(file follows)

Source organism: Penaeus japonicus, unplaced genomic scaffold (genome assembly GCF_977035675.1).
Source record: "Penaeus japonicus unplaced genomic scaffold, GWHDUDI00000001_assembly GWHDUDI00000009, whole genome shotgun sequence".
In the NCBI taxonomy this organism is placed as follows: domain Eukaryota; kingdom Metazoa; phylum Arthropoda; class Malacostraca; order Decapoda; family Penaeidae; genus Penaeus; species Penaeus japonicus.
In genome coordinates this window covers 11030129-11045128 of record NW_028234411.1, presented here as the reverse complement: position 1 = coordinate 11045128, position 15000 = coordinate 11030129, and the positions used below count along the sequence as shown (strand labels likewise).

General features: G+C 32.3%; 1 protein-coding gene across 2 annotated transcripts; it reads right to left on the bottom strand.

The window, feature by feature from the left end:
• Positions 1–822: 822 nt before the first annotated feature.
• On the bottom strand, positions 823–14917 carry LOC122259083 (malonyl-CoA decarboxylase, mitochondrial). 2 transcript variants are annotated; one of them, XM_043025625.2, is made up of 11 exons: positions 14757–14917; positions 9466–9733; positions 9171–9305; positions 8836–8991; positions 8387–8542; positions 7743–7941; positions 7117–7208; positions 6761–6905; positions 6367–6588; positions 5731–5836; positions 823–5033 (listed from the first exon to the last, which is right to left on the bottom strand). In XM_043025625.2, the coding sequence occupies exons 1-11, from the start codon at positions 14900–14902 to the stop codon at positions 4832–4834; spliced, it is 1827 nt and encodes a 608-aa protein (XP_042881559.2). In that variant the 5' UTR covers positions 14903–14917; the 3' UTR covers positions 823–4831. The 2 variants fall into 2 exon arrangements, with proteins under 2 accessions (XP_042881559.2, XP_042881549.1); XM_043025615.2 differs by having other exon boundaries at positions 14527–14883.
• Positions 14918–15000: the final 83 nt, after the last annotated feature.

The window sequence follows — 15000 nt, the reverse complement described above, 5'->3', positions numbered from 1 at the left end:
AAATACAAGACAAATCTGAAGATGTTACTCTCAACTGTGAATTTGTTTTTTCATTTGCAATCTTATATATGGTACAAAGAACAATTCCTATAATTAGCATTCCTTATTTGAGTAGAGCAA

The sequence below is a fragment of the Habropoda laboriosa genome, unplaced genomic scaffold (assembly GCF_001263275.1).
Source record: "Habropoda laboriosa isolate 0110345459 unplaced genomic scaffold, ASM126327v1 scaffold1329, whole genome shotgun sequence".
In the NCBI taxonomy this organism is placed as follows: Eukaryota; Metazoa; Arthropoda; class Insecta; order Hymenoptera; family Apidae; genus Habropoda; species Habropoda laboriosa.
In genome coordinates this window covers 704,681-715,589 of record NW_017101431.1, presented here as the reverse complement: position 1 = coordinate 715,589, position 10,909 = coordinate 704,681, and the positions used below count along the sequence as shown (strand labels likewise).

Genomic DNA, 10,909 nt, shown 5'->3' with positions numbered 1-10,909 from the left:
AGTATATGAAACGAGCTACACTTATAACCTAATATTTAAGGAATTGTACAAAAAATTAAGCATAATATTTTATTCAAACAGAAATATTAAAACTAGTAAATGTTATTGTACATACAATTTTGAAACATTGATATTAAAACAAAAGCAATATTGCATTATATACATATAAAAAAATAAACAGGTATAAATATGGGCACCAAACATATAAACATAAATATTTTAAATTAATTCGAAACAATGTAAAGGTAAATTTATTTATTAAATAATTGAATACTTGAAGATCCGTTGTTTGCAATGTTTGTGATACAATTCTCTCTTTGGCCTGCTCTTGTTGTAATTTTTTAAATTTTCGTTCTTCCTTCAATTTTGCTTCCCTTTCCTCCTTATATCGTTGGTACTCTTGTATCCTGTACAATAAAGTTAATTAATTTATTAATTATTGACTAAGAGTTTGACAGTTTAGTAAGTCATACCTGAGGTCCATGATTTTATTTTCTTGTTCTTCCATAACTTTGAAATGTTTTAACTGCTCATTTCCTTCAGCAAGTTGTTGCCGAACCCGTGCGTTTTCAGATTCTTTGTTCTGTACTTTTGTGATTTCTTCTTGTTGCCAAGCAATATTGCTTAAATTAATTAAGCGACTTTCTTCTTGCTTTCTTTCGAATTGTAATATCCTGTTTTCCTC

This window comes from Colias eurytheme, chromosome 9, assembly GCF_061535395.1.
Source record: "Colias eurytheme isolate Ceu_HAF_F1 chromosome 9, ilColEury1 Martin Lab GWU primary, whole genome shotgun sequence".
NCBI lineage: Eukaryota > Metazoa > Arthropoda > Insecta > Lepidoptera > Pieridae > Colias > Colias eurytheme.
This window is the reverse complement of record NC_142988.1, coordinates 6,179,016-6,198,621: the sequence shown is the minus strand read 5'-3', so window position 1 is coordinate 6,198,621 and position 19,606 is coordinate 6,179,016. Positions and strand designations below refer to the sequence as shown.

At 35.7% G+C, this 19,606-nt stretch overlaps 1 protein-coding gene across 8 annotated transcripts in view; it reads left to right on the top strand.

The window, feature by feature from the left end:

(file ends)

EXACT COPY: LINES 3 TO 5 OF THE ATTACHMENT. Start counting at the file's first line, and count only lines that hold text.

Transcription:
In the NCBI taxonomy this organism is placed as follows: domain Eukaryota; kingdom Metazoa; phylum Arthropoda; class Malacostraca; order Decapoda; family Penaeidae; genus Penaeus; species Penaeus japonicus.
In genome coordinates this window covers 11030129-11045128 of record NW_028234411.1, presented here as the reverse complement: position 1 = coordinate 11045128, position 15000 = coordinate 11030129, and the positions used below count along the sequence as shown (strand labels likewise).

General features: G+C 32.3%; 1 protein-coding gene across 2 annotated transcripts; it reads right to left on the bottom strand.